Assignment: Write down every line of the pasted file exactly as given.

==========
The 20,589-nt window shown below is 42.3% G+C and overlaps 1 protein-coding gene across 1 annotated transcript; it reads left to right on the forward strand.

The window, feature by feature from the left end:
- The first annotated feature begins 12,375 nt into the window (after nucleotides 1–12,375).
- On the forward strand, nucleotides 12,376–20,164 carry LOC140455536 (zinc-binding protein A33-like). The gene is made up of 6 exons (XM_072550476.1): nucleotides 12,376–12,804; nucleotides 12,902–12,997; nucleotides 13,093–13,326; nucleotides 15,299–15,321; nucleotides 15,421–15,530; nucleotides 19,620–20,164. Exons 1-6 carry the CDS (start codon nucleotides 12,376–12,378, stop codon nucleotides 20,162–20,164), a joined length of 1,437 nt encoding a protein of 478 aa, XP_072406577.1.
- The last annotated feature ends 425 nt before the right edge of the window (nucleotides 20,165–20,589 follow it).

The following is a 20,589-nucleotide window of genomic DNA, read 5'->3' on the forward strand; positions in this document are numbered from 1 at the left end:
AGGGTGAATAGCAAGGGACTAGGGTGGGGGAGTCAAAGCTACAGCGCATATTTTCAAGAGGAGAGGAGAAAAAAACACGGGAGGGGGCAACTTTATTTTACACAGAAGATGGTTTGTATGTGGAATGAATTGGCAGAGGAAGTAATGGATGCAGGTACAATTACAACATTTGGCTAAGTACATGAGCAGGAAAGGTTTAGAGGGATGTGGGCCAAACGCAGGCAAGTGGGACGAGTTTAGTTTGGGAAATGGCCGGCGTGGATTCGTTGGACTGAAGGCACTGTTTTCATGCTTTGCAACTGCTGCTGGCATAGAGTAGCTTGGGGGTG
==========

The 20,589-nt window shown below is 42.3% G+C and overlaps 1 protein-coding gene across 1 annotated transcript; it reads left to right on the forward strand.

The window, feature by feature from the left end:
- The first annotated feature begins 12,375 nt into the window (after nucleotides 1–12,375).
- On the forward strand, nucleotides 12,376–20,164 carry LOC140455536 (zinc-binding protein A33-like). The gene is made up of 6 exons (XM_072550476.1): nucleotides 12,376–12,804; nucleotides 12,902–12,997; nucleotides 13,093–13,326; nucleotides 15,299–15,321; nucleotides 15,421–15,530; nucleotides 19,620–20,164. Exons 1-6 carry the CDS (start codon nucleotides 12,376–12,378, stop codon nucleotides 20,162–20,164), a joined length of 1,437 nt encoding a protein of 478 aa, XP_072406577.1.
- The last annotated feature ends 425 nt before the right edge of the window (nucleotides 20,165–20,589 follow it).

The following is a 20,589-nucleotide window of genomic DNA, read 5'->3' on the forward strand; positions in this document are numbered from 1 at the left end:
AGGGTGAATAGCAAGGGACTAGGGTGGGGGAGTCAAAGCTACAGCGCATATTTTCAAGAGGAGAGGAGAAAAAAACACGGGAGGGGGCAACTTTATTTTACACAGAAGATGGTTTGTATGTGGAATGAATTGGCAGAGGAAGTAATGGATGCAGGTACAATTACAACATTTGGCTAAGTACATGAGCAGGAAAGGTTTAGAGGGATGTGGGCCAAACGCAGGCAAGTGGGACGAGTTTAGTTTGGGAAATGGCCGGCGTGGATTCGTTGGACTGAAGGCACTGTTTTCATGCTTTGCAACTGCTGCTGGCATAGAGTAGCTTGGGGGTG